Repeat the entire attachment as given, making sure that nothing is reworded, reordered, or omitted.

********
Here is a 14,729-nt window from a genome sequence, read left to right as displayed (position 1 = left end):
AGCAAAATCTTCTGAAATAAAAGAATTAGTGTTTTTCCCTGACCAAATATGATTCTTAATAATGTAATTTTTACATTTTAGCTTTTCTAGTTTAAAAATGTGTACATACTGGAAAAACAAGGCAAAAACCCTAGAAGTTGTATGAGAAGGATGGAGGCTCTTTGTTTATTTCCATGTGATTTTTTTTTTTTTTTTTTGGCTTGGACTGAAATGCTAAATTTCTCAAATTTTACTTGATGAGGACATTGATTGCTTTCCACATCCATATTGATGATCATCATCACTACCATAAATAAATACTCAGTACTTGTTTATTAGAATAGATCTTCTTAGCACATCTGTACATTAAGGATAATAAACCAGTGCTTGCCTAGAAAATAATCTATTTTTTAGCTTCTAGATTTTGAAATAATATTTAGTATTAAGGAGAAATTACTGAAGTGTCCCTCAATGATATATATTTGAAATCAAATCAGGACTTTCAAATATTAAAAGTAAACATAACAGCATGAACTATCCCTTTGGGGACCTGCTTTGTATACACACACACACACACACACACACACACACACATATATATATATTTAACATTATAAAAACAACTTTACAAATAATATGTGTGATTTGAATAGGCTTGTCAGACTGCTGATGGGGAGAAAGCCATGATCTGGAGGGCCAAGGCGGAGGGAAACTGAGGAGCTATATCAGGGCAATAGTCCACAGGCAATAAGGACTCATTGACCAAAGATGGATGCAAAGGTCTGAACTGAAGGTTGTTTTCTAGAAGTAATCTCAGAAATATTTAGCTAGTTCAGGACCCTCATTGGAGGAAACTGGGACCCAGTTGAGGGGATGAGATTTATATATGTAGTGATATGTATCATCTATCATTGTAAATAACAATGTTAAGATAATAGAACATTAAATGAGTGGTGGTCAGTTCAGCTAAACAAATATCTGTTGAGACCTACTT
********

Here is a 14,729-nt window from a genome sequence, read left to right as displayed (position 1 = left end):
AGCAAAATCTTCTGAAATAAAAGAATTAGTGTTTTTCCCTGACCAAATATGATTCTTAATAATGTAATTTTTACATTTTAGCTTTTCTAGTTTAAAAATGTGTACATACTGGAAAAACAAGGCAAAAACCCTAGAAGTTGTATGAGAAGGATGGAGGCTCTTTGTTTATTTCCATGTGATTTTTTTTTTTTTTTTTTGGCTTGGACTGAAATGCTAAATTTCTCAAATTTTACTTGATGAGGACATTGATTGCTTTCCACATCCATATTGATGATCATCATCACTACCATAAATAAATACTCAGTACTTGTTTATTAGAATAGATCTTCTTAGCACATCTGTACATTAAGGATAATAAACCAGTGCTTGCCTAGAAAATAATCTATTTTTTAGCTTCTAGATTTTGAAATAATATTTAGTATTAAGGAGAAATTACTGAAGTGTCCCTCAATGATATATATTTGAAATCAAATCAGGACTTTCAAATATTAAAAGTAAACATAACAGCATGAACTATCCCTTTGGGGACCTGCTTTGTATACACACACACACACACACACACACACACACACATATATATATATTTAACATTATAAAAACAACTTTACAAATAATATGTGTGATTTGAATAGGCTTGTCAGACTGCTGATGGGGAGAAAGCCATGATCTGGAGGGCCAAGGCGGAGGGAAACTGAGGAGCTATATCAGGGCAATAGTCCACAGGCAATAAGGACTCATTGACCAAAGATGGATGCAAAGGTCTGAACTGAAGGTTGTTTTCTAGAAGTAATCTCAGAAATATTTAGCTAGTTCAGGACCCTCATTGGAGGAAACTGGGACCCAGTTGAGGGGATGAGATTTATATATGTAGTGATATGTATCATCTATCATTGTAAATAACAATGTTAAGATAATAGAACATTAAATGAGTGGTGGTCAGTTCAGCTAAACAAATATCTGTTGAGACCTACTT